The Cabinet of Germany (German: Bundeskabinett or Bundesregierung) is the chief executive body of the Federal Republic of Germany. It consists of the Chancellor and the cabinet ministers. The fundamentals of the cabinet's organization as well as the method of its election and appointment as well as the procedure for its dismissal are set down in articles 62 through 69 of the Grundgesetz (the Basic Law).
In contrast to the system under the pre-HitlerWeimarRepublic, the Bundestag may both only move a constructive vote of no-confidence (by electing a new Chancellor if it has lost trust in the existing) and can also only choose to dismiss the entire cabinet and not simply individual ministers. These procedures and mechanisms were put in place by the authors of the Basic Law to both prevent another dictatorship and to ensure that there will not be a political vacuum left by the removal of Chancellor through a vote of confidence and the failure to elect a new one in their place, as had happened during the Weimar period with the Reichstag removing Chancellors but failing to agree on the election of a new one. There is a grace period in-between the dismissal of a Chancellor by the Bundestag and until the Bundestag can elect a new Chancellor, so as to allow the federal government, if it so wishes, to advise the Federal President to dissolve the Bundestag so that elections may be held.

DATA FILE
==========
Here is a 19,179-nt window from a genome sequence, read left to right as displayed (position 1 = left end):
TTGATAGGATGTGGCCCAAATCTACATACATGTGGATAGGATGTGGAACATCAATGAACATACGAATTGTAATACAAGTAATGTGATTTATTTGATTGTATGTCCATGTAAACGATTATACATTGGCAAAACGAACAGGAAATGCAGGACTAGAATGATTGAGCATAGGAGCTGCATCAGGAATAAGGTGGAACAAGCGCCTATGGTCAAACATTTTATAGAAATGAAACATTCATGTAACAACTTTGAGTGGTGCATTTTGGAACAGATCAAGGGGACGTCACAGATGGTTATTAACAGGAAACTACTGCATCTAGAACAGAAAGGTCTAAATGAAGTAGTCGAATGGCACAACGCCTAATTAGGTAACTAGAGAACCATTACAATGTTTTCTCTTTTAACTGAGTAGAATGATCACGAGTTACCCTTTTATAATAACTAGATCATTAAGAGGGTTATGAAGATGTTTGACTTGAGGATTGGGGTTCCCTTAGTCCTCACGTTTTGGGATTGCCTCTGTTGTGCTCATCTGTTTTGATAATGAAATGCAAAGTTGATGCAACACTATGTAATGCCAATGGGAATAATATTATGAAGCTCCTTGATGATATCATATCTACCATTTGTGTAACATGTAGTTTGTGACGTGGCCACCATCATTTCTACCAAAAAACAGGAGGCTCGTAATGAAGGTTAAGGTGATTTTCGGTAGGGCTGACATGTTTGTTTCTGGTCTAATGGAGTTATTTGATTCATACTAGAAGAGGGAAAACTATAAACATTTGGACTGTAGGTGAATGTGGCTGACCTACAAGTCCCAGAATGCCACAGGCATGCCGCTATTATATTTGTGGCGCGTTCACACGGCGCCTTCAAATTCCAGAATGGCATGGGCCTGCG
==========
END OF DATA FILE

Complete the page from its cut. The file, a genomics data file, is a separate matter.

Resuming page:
The Chancellor is elected by the federal parliament (Bundestag) after being proposed by the President. Following the election, the Chancellor is appointed by the President. The ministers are appointed (and dismissed) by the President upon proposal of the Chancellor. Eventually, before taking office, the Chancellor and ministers swear an oath in front of the parliament.
The Chancellor is responsible for guiding the cabinet and deciding its political direction (Richtlinienkompetenz). According to the principle of departmentalization (Ressortprinzip), the cabinet ministers are free to carry out their duties independently within the boundaries set by the Chancellor's political directives. The Chancellor also decides the scope of each minister's duties. If two ministers disagree on a particular point, the cabinet resolves the conflict by a majority vote (Kollegialprinzip or principle of deference).
The Chancellor is in charge of the government's administrative affairs, which are usually delegated to the head of the Chancellery. Details are laid down in the government's rules for internal procedures (Geschäftsordnung). These state, e.g., that the cabinet is quorate only if at least half of the ministers including the chair are present. The cabinet regularly convenes Wednesday mornings in the Chancellery.